Played superbly by Tyrel Jackson Williams, Charles’s quippy nuggets target just about any subject matter, from entry-level jobs in social media (“I plan on getting some experience here, then moving to New York to finally start my life.”) to the ramifications of fictional celebrity hookups (“Drake and Taylor Swift are dating! Albums y’all!”). But where he really nails the whole Millennial POV thing is when he comments on America’s second favorite past-time after type II diabetes: baseball.

Here are a few pearls.

On Baseball’s Lasting Cultural Relevance

“Baseball’s one of those old-timey things you don’t need anymore. Like cursive. Or email.”

On The Dramatic Value Of Double-Headers

“The only thing dumber than playing two boring-ass baseball games in one day is putting a two-hour delay between the boring-ass games.”

On Sartorial Tradition

“Is dressing badly just a thing for baseball, because that would explain his jacket.”

On Baseball, In A Nutshell

“Baseball is a f-cked up sport, and I want you to know it.”


Learn more about Charles in the behind-the-scenes video below.

And if you were born before the late ’80s and want to know what the kids think about Baseball, watch Brockmire Wednesdays at 10P on IFC.

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Crown Jules

Amanda Peet FTW on Brockmire

Amanda Peet brings it on Brockmire Wednesday at 10P on IFC.

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On Brockmire, Jules is the unexpected yin to Jim Brockmire’s yang. Which is saying a lot, because Brockmire’s yang is way out there. Played by Amanda Peet, Jules is hard-drinking, truth-spewing, baseball-loving…everything Brockmire is, and perhaps what he never expected to encounter in another human.

“We’re the same level of functional alcoholic.”


But Jules takes that commonality and transforms it into something special: a new beginning. A new beginning for failing minor league baseball team “The Frackers”, who suddenly about-face into a winning streak; and a new beginning for Brockmire, whose life gets a jumpstart when Jules lures him back to baseball. As for herself, her unexpected connection with Brockmire gives her own life a surprising and much needed goose.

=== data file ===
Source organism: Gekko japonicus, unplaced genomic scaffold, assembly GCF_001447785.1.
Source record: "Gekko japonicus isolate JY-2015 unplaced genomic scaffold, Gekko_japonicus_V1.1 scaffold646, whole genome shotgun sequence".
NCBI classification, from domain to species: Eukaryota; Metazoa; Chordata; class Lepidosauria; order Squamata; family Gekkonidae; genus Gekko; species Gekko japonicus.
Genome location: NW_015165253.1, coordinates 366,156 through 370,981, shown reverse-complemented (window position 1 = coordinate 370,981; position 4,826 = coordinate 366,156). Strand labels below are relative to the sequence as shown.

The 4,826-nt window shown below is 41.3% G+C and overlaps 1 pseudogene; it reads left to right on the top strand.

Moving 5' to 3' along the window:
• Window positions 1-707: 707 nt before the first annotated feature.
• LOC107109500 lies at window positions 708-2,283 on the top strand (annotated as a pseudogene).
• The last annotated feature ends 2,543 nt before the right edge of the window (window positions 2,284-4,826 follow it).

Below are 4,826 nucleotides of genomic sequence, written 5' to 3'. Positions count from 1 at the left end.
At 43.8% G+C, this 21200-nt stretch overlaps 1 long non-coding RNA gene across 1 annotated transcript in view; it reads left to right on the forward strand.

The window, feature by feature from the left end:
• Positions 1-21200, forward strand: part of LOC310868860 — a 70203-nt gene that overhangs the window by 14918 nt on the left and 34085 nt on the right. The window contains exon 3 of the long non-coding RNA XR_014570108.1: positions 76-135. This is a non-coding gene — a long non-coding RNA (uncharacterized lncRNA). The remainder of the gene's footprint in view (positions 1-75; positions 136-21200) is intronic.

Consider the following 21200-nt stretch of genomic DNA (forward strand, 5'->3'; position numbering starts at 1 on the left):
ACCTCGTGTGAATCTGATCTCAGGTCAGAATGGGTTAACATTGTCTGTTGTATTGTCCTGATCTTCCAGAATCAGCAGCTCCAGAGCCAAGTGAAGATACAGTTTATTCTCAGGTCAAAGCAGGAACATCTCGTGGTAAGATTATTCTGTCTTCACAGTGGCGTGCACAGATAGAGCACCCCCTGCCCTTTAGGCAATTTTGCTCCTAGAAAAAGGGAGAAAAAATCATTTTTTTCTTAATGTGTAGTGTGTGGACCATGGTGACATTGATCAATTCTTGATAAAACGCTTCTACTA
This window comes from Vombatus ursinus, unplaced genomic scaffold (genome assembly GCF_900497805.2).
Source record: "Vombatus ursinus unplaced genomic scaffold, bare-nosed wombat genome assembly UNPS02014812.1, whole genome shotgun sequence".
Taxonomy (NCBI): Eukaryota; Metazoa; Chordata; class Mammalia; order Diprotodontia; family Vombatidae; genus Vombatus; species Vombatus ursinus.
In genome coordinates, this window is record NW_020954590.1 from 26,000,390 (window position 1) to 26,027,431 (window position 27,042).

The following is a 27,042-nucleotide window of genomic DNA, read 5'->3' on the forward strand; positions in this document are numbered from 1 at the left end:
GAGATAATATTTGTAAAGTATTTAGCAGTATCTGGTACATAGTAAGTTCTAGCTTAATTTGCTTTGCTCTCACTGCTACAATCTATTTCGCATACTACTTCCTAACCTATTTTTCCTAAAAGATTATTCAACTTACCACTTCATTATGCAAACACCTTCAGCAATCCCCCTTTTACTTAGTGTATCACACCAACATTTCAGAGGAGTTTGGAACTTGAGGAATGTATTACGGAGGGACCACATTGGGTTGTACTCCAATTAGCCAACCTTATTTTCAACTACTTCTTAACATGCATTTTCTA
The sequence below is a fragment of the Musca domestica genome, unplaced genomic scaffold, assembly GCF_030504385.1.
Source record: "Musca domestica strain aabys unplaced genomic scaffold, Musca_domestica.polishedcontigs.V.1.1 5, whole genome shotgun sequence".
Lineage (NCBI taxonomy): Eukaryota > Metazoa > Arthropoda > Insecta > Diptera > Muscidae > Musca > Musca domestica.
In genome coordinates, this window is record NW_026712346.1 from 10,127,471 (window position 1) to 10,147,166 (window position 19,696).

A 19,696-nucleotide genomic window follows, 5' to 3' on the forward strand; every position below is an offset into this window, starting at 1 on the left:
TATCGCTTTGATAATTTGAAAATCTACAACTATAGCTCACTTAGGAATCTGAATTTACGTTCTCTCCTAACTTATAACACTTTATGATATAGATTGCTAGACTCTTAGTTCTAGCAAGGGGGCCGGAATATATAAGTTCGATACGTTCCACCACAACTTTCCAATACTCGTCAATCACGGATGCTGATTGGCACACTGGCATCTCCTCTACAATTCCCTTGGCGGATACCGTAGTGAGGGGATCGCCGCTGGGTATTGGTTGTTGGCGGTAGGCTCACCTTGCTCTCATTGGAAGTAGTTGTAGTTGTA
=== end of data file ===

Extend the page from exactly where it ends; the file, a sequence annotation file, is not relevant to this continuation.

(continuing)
“You’re a Goddamn Disaster and you’re starting To look good to me.”

This palpable dynamic adds depth and complexity to the narrative and pushes the series far beyond expected comedy. See for yourself in this behind-the-scenes video (and brace yourself for a unforgettable description of Brockmire’s genitals)…

Want more about Amanda Peet? She’s all over the place, and has even penned a recent self-reflective piece in the New York Times.

And of course you can watch the Jim-Jules relationship hysterically unfold in new episodes of Brockmire, every Wednesday at 10PM on IFC.

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Draught Pick

Sam Adams “Keeps It Brockmire”

All New Brockmire airs Wednesdays at 10P on IFC.

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From baseball to beer, Jim Brockmire calls ’em like he sees ’em.

via GIPHY

It’s no wonder at all, then, that Sam Adams would reach out to Brockmire to be their shockingly-honest (and inevitably short-term) new spokesperson. Unscripted and unrestrained, he’ll talk straight about Sam—and we’ll take his word. Check out this new testimonial for proof:

See more Brockmire Wednesdays at 10P on IFC, presented by Samuel Adams. Good f***** beer.